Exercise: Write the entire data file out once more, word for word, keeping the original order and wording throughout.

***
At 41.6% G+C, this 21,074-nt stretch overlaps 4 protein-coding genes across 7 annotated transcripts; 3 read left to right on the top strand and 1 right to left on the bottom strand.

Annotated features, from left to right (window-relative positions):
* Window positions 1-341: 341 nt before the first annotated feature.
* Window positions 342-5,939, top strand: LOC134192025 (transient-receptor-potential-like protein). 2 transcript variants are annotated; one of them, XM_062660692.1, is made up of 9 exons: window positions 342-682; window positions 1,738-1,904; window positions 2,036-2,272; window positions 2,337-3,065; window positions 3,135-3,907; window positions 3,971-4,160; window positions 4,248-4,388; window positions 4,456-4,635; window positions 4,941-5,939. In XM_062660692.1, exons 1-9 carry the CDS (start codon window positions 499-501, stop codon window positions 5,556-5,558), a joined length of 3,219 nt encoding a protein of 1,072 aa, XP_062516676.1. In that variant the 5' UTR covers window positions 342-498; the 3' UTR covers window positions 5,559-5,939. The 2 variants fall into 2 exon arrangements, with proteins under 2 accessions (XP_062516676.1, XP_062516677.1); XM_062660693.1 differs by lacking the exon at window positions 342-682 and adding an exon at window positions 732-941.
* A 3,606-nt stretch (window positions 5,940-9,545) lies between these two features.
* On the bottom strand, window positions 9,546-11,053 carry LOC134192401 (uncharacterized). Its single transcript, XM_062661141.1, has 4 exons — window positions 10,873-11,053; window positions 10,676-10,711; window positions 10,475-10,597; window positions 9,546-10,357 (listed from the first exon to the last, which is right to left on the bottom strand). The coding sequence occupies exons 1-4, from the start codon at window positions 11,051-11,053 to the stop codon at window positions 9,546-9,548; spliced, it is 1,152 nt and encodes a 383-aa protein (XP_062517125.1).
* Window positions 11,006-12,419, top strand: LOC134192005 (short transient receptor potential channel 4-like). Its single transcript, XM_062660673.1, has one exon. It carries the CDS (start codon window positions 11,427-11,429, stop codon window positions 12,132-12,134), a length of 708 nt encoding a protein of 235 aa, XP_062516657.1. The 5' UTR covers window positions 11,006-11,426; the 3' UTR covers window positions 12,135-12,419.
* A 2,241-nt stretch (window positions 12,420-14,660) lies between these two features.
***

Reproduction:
At 41.6% G+C, this 21,074-nt stretch overlaps 4 protein-coding genes across 7 annotated transcripts; 3 read left to right on the top strand and 1 right to left on the bottom strand.

Annotated features, from left to right (window-relative positions):
* Window positions 1-341: 341 nt before the first annotated feature.
* Window positions 342-5,939, top strand: LOC134192025 (transient-receptor-potential-like protein). 2 transcript variants are annotated; one of them, XM_062660692.1, is made up of 9 exons: window positions 342-682; window positions 1,738-1,904; window positions 2,036-2,272; window positions 2,337-3,065; window positions 3,135-3,907; window positions 3,971-4,160; window positions 4,248-4,388; window positions 4,456-4,635; window positions 4,941-5,939. In XM_062660692.1, exons 1-9 carry the CDS (start codon window positions 499-501, stop codon window positions 5,556-5,558), a joined length of 3,219 nt encoding a protein of 1,072 aa, XP_062516676.1. In that variant the 5' UTR covers window positions 342-498; the 3' UTR covers window positions 5,559-5,939. The 2 variants fall into 2 exon arrangements, with proteins under 2 accessions (XP_062516676.1, XP_062516677.1); XM_062660693.1 differs by lacking the exon at window positions 342-682 and adding an exon at window positions 732-941.
* A 3,606-nt stretch (window positions 5,940-9,545) lies between these two features.
* On the bottom strand, window positions 9,546-11,053 carry LOC134192401 (uncharacterized). Its single transcript, XM_062661141.1, has 4 exons — window positions 10,873-11,053; window positions 10,676-10,711; window positions 10,475-10,597; window positions 9,546-10,357 (listed from the first exon to the last, which is right to left on the bottom strand). The coding sequence occupies exons 1-4, from the start codon at window positions 11,051-11,053 to the stop codon at window positions 9,546-9,548; spliced, it is 1,152 nt and encodes a 383-aa protein (XP_062517125.1).
* Window positions 11,006-12,419, top strand: LOC134192005 (short transient receptor potential channel 4-like). Its single transcript, XM_062660673.1, has one exon. It carries the CDS (start codon window positions 11,427-11,429, stop codon window positions 12,132-12,134), a length of 708 nt encoding a protein of 235 aa, XP_062516657.1. The 5' UTR covers window positions 11,006-11,426; the 3' UTR covers window positions 12,135-12,419.
* A 2,241-nt stretch (window positions 12,420-14,660) lies between these two features.